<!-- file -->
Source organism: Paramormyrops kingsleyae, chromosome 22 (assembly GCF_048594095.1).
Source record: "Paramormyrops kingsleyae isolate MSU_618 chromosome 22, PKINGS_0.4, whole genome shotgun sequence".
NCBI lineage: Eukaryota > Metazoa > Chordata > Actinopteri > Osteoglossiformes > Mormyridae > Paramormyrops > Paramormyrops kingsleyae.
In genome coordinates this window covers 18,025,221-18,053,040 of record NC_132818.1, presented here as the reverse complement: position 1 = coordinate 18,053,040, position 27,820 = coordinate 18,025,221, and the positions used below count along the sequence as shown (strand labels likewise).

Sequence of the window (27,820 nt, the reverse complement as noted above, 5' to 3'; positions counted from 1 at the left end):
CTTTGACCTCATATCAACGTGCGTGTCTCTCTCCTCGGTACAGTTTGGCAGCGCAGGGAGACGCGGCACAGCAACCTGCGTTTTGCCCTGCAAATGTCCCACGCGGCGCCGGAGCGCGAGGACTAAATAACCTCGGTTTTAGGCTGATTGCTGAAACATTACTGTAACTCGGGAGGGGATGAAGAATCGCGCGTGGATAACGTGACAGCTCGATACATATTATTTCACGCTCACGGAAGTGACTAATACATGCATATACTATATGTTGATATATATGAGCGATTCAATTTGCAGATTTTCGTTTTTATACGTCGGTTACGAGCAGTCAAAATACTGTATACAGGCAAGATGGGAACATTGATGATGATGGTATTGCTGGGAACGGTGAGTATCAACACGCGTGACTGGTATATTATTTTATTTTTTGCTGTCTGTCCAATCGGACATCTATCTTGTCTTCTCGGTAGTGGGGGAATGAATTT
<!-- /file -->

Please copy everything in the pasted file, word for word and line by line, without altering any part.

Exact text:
Source organism: Paramormyrops kingsleyae, chromosome 22 (assembly GCF_048594095.1).
Source record: "Paramormyrops kingsleyae isolate MSU_618 chromosome 22, PKINGS_0.4, whole genome shotgun sequence".
NCBI lineage: Eukaryota > Metazoa > Chordata > Actinopteri > Osteoglossiformes > Mormyridae > Paramormyrops > Paramormyrops kingsleyae.
In genome coordinates this window covers 18,025,221-18,053,040 of record NC_132818.1, presented here as the reverse complement: position 1 = coordinate 18,053,040, position 27,820 = coordinate 18,025,221, and the positions used below count along the sequence as shown (strand labels likewise).

Sequence of the window (27,820 nt, the reverse complement as noted above, 5' to 3'; positions counted from 1 at the left end):
CTTTGACCTCATATCAACGTGCGTGTCTCTCTCCTCGGTACAGTTTGGCAGCGCAGGGAGACGCGGCACAGCAACCTGCGTTTTGCCCTGCAAATGTCCCACGCGGCGCCGGAGCGCGAGGACTAAATAACCTCGGTTTTAGGCTGATTGCTGAAACATTACTGTAACTCGGGAGGGGATGAAGAATCGCGCGTGGATAACGTGACAGCTCGATACATATTATTTCACGCTCACGGAAGTGACTAATACATGCATATACTATATGTTGATATATATGAGCGATTCAATTTGCAGATTTTCGTTTTTATACGTCGGTTACGAGCAGTCAAAATACTGTATACAGGCAAGATGGGAACATTGATGATGATGGTATTGCTGGGAACGGTGAGTATCAACACGCGTGACTGGTATATTATTTTATTTTTTGCTGTCTGTCCAATCGGACATCTATCTTGTCTTCTCGGTAGTGGGGGAATGAATTT